I’ve never done the things associated with “Prodigal Son” behavior.

And I know sin is sin. It’s like leprosy. Doesn’t matter if you have one open sore or twenty. The disease is gonna kill you sooner or later if you don’t get treatment.

I got my “treatment” early, before the disease of sin had left visible scars. I came to the Father’s house, and it’s a good place to call home. The Father is kind and gentle, and I love Him. I’m well provided for, and I have worthwhile work to do.

But Jesus said, “To whom much is given, from him much will be required.” (Luke 12:48) Surely I have been given much. Surely it is my duty to work hard for the Father’s kingdom.

And when the “prodigals” come home, I rejoice and am glad with them because the Father’s love and mercy are so wondrous. How can I not delight in seeing it on display?

Yet deep inside me, a tiny little part of me wonders if that kind of love is for me too. I mean, I know my Father loves me, but my conversion wasn’t like that. My past isn’t like that. Grace hauled me out of a miry pit of a child’s pride and selfishness, not a pit of drugs and fornication. (Granted, we know the former is really one with the latter, but still.)

So I try to be a good “older brother,” but sometimes I still feel like I’m on the outskirts, not the center of the Father’s love.

But the Father loved the Older Brother too.

When the Older Brother was being pig-headed, standing outside the house and refusing to join the celebration for his younger brother’s homecoming, the Father didn’t leave him standing there alone. He didn’t even send a servant to say, “Get in here and act like a son of mine should.”

No, he went out to his oldest son.

Just as he ran to his foolish younger son, he stepped away from his place as host of the celebration and went to talk to his foolish older son.

And in the midst of the older son’s complaints about how good he’s been and how the wicked younger son doesn’t deserve to have the fatted calf killed for him, I have always been fascinated by one line. The Older Son complains, “You never gave me a young goat, that I might make merry with my friends.” (Luke 15:29)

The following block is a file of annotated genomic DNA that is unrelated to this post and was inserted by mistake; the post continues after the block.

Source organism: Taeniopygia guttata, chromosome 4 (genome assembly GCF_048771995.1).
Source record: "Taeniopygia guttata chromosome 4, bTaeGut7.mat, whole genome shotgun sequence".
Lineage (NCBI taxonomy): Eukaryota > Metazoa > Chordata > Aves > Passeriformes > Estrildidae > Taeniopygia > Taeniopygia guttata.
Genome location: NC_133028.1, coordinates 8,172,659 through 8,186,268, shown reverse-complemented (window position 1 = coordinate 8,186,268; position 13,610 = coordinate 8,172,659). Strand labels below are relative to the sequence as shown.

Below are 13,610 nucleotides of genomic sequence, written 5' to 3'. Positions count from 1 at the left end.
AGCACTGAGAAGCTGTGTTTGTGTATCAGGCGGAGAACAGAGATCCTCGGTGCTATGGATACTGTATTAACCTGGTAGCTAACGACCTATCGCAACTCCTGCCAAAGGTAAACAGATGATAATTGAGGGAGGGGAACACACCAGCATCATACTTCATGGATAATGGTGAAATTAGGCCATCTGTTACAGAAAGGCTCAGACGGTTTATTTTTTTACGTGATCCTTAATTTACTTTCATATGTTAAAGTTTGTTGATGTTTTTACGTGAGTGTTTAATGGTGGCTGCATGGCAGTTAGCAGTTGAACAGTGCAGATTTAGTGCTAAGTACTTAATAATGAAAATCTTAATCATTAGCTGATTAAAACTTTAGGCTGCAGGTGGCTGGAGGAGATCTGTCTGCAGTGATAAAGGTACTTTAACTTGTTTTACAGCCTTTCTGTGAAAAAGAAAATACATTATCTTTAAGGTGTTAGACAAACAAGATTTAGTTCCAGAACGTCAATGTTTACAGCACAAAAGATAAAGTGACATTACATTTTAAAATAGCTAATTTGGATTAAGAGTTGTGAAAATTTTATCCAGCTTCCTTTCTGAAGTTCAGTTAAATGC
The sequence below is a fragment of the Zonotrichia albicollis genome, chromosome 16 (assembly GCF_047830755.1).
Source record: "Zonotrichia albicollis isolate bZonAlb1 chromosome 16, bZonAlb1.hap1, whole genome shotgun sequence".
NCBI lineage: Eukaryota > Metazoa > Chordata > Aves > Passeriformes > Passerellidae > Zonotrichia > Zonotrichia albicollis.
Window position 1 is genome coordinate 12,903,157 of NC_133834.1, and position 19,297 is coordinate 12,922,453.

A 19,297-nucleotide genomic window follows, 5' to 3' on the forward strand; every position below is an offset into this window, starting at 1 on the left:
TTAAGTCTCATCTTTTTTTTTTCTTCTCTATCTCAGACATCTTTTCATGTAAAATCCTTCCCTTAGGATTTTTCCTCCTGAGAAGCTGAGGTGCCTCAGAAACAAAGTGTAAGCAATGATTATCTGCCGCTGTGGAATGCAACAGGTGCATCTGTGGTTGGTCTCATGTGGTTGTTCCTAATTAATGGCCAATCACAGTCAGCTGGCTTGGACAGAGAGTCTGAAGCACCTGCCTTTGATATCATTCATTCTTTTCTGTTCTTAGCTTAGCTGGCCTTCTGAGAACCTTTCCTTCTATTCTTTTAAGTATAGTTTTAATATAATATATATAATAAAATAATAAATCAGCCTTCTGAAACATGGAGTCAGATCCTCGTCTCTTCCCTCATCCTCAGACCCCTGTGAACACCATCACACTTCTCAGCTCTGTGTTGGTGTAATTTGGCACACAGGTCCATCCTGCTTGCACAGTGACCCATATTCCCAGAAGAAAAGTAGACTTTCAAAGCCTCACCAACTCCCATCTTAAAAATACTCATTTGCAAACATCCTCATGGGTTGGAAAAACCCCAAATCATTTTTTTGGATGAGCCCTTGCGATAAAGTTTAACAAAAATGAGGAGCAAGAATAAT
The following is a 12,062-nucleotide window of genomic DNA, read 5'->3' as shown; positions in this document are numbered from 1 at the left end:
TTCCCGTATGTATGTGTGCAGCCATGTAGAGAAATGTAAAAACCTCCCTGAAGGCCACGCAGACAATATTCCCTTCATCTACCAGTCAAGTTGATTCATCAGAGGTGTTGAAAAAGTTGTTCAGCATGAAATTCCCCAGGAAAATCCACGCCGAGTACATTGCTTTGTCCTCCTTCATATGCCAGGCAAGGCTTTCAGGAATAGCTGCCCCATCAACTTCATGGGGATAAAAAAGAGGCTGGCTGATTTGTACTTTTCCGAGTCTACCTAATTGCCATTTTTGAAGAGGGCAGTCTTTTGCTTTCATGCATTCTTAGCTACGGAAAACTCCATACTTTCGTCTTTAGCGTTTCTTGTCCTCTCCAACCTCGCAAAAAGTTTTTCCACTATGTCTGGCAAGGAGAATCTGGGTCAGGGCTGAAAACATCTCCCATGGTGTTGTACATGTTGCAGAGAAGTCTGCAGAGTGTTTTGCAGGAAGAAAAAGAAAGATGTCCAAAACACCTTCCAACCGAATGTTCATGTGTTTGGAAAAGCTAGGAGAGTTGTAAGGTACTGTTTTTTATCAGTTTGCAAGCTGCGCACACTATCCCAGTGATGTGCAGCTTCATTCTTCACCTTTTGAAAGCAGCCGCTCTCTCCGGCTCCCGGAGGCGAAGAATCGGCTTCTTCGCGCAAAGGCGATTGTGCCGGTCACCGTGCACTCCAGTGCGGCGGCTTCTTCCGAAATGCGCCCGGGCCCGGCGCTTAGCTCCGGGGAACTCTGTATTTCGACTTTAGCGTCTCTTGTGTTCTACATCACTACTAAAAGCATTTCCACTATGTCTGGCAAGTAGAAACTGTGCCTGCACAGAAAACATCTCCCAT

I always think, “Did you ever ask?”

This is the Father who gave the Younger Son his inheritance prematurely. Did the Older Brother really think the Father would say no if he asked for a young goat?

Looks like the Older Brother was just as big a fool as the Younger.

But what did the Father say in return to his oldest son’s objections?

“Son, you are always with me, and all that I have is yours.” (Luke 15:31)

All that he has. The Father didn’t say, “It will be yours.” He said, “It is yours.”

The Father’s estate belonged to the Older Brother. But instead of taking on the quiet, glad confidence of a good landowner, it seems like he’d been working with a sullen attitude all these years. When all the Father had was his.

So that means all my Father has is mine too.

All the riches of His love and grace and peace, courage and hope and strength, all of His blessings; they are mine. If I’ll just accept them and use them. If I’ll just go to the Father and say, “May I have some?” Do I really think He’s gonna refuse me?

Look at what else the Father said: “Son, you are always with me.”

Day in and day out. The Older Brother could have had the most special relationship that a son ever had with a father. Yet he didn’t because he didn’t appreciate his father. Oh, he was a dutiful son, always trying to obey, whether for the right reasons or not.

Yet he didn’t truly know his father, didn’t have the loving relationship that was his for the asking.

That loving relationship with my Father that I crave, it’s mine for the asking.

Sure, it’s good that I complete my work in His kingdom. It’s good that I obey His commandments. But I’m also invited to “come away by myself” with Him. To truly know Him and love Him, and receive the love He so richly lavishes on His children. Because I’m His child too, just like the “prodigals.” He loves each of us.

And, just for the record, the Older Brother was probably a lot closer to perfect than I am. One thing about coming to Christ so young is that I’ve discovered new temptations after my conversion. I’ve struggled with the fact that I’ve succumbed to my “worst” sins after I chose to follow Jesus.

But the Father still loves me.

That isn’t going to change.

So, for all the “good Christian church kids” who might somehow feel that our testimonies aren’t as good, or even that God loves His other children more than us, that’s nonsense. It really is. Our Father has everlasting lovingkindness to lavish on us. And He invites us to experience it.

Brothers and sisters, it doesn’t matter when or how we came to follow Christ. We make distinctions between ourselves that God never does. All that matters to Him is that we come. He really loves us. The Father loves all His children.

Even you.

Even me.

-Miss Darcy

There Remains Much Land

Sometimes I crave a really good story, but I can’t find a book I want to settle down with. It’s dreadfully provoking.